The Commerce Department released its latest revisions to first-quarter GDP numbers, and the news is not good. While the previous estimate had real GDP increasing at a 2.4 percent annual rate—not great, but pretty darn good considering the huge amount of fiscal tightening—the revisions say GDP really only grew at a 1.8 percent annual rate. Nominal GDP growth was also revised downward from a sluggish 3.6 percent rate to an even more sluggish 3.1 percent rate.
The downward revision mostly reflects a downward revision in personal consumption, plus a little bit of downward revision in business investment.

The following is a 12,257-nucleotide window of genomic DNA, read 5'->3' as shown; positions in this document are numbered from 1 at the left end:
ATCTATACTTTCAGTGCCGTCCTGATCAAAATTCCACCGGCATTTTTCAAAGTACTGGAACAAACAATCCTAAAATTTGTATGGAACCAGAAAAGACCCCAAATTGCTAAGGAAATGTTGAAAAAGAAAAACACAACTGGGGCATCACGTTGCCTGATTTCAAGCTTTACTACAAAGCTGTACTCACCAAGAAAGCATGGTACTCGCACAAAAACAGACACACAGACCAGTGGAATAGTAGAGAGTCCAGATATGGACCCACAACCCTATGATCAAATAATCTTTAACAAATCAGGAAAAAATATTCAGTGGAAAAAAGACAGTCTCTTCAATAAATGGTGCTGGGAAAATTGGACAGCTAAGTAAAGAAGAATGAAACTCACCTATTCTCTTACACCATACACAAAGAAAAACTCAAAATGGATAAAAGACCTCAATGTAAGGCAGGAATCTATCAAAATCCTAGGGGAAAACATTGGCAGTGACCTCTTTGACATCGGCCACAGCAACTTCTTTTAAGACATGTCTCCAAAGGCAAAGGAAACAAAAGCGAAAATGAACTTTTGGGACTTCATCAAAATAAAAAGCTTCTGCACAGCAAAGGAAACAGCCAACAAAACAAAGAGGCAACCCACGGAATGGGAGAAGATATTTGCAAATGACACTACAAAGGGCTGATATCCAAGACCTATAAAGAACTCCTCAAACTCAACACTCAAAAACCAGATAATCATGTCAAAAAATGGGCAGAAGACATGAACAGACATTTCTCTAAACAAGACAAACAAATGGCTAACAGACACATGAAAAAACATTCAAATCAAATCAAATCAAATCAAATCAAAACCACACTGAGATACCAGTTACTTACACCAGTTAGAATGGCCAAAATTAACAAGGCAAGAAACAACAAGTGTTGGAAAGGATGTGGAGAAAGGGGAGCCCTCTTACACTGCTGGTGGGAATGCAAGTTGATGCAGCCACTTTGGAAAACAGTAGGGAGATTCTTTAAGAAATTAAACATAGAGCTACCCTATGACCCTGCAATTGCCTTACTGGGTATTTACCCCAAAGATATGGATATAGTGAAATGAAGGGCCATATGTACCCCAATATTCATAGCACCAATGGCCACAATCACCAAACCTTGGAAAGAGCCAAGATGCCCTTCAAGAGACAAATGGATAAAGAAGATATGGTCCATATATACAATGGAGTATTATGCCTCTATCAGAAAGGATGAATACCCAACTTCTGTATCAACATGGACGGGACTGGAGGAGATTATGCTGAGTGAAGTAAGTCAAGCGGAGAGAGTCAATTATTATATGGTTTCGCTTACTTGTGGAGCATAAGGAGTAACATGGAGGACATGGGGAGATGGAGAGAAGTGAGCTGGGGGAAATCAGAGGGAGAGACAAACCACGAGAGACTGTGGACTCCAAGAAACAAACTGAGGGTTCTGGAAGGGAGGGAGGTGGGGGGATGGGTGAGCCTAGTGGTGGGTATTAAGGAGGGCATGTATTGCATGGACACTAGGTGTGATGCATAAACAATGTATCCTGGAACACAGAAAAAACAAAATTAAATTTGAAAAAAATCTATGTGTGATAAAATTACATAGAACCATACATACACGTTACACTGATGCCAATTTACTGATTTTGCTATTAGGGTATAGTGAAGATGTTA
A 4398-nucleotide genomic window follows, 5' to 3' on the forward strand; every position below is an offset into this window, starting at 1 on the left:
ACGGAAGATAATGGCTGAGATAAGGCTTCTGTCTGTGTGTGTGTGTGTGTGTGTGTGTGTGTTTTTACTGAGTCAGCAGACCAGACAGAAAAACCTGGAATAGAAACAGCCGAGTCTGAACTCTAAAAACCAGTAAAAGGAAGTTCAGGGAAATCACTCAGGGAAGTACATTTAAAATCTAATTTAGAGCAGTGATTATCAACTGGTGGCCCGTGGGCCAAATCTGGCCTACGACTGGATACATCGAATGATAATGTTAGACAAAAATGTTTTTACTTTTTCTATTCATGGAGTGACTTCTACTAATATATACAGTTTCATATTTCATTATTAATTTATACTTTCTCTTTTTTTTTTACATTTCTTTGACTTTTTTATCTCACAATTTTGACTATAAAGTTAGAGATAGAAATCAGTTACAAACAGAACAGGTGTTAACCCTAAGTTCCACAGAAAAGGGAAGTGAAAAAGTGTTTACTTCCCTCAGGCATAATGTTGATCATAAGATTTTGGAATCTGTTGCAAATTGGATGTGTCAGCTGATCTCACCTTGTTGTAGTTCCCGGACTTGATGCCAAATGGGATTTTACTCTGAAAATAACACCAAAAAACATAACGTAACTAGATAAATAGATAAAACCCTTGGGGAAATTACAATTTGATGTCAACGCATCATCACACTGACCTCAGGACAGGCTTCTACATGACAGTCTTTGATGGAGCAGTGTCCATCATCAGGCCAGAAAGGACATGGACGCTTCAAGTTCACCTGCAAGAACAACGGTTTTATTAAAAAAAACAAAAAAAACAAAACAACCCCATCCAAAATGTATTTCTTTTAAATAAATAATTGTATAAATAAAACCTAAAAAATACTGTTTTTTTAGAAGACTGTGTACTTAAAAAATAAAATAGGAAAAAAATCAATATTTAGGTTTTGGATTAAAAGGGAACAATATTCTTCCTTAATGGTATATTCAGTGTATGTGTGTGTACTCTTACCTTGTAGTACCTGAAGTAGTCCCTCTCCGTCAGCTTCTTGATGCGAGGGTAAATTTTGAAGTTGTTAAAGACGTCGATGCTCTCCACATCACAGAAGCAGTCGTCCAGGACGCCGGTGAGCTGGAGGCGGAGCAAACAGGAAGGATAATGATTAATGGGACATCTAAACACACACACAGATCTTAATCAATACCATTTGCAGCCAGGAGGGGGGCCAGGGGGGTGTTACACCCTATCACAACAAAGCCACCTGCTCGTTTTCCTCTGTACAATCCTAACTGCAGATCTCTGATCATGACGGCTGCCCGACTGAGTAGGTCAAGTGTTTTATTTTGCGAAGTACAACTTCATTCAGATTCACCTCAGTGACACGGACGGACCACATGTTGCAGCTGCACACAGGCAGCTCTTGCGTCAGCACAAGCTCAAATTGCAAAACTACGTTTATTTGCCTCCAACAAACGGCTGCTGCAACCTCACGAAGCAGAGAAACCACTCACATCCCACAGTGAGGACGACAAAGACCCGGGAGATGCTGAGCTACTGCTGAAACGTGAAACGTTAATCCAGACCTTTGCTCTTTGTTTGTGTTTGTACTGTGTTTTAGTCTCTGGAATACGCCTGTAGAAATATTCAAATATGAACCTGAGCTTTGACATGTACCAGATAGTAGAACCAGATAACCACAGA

On the other hand, Gross Domestic Income looks quite a bit better having "increased 2.5 percent in the first quarter, compared with an increase of 5.5 percent in the fourth." The curious thing here is that GDP and GDI are in principle measuring the exact same thing, just with the statistical series assembled differently. The very strong Q4 GDI number is an anomaly associated with people trying to shift income into 2012 to avoid paying higher tax rates, but the continued GDI strength in Q1 of 2013 as compared to GDP is curious.
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